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Getting Started in Dog Dancing

By: Hsin-Yi Cohen BSc, MA, MSt - Updated: 1 Oct 2012 | comments*Discuss
Dog Dancing Sport Heelwork To Music

You will probably have seen performances of “dog dancing” on TV or at dog shows and been charmed by the creativity and fun teamwork between handler and dog as they perform a series of tricks and moves choreographed to music. Perhaps you have always wanted to try this fun sport with your dog but didn’t know where to begin?

“Dog dancing” - more properly known as Heelwork to Music or Canine Freestyle – is a relatively new dog sport that is rapidly gaining in popularity as owners and dogs enjoy the combination of music, obedience and tricks wrapped up in one fun package. What makes ‘dog dancing’ so appealing is that – unlike some of the other dog sports – it can be adapted to suit any type, breed and size of dog and you are not forced to follow a rigid set of exercises: instead you can choose the moves and tricks that your dog can do best and loves the most.

While many people do compete with their dogs in ‘dog dancing’ at a very advanced level (including performances at Crufts!), this is a fun activity that any pet owner can take up with their dog, with just a bit of time and effort invested in training and preparation.

Here are some tips to help you:

1) Learn About Clicker Training

Clicker training is a wonderful way to communicate with and train dogs, using a marker signal (usually a CLICK from a clicker) to pinpoint the correct action and tell the dog what has earned it the reward, so that the dog is likely to repeat the action again. It was originally developed by dolphin trainers and has been extensively used in TV and film to teach a variety of animals all sorts of tricks and stunts, through a hands-free, completely positive, reward-based method. It is particularly useful for teaching the type of specific moves and tricks that are so commonly used in dog dancing.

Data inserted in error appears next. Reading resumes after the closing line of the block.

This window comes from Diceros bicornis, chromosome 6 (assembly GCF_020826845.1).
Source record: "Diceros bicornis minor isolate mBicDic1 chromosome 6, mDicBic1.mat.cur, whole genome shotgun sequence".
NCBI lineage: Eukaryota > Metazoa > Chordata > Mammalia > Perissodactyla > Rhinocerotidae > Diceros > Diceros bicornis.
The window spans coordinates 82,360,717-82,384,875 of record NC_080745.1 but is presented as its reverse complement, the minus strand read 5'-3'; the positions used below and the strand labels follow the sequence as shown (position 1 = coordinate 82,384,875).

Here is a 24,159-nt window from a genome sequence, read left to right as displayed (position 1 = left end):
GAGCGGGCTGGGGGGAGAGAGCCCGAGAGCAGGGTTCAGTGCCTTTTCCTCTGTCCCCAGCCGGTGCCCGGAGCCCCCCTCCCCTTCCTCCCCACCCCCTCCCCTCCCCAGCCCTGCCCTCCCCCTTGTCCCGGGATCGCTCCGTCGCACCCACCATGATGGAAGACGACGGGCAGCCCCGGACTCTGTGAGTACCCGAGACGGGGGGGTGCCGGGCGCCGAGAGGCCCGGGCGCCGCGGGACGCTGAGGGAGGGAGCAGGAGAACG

2) Find a Tricks Class or Start Teaching Your Dog Some Tricks

Most pet dogs will already know some tricks – you probably don’t even realise how many you have taught your dog, just in the course of play and every day life. There may even be certain cute things he does that can easily be turned into a trick (e.g. sitting up for a biscuit can easily be turned into a “Beg”). You will find that most dogs enjoy trick training much more than general obedience training – probably because people tend to be more relaxed and make it more fun. Many dogs that are considered “disobedient” can actually perform many tricks very well.

You may be lucky to find a local dog training school that runs a tricks class which you can join but if not, there are a host of books and DVD’s available which provide training tips and inspiration for a number of tricks you can teach your dog yourself at home.

Some tricks and moves commonly used in ‘dog dancing’ include: weaving through the legs, spins, turns, reversing, standing on the hind legs, circling a person or a pole, jumping over or through the arms, rollovers, walking sideways beside or in front of the handler, sitting up in a beg and raising the paws in sync with the handler’s marching legs.

3) Find Out What Tricks and Moves Your Dog Likes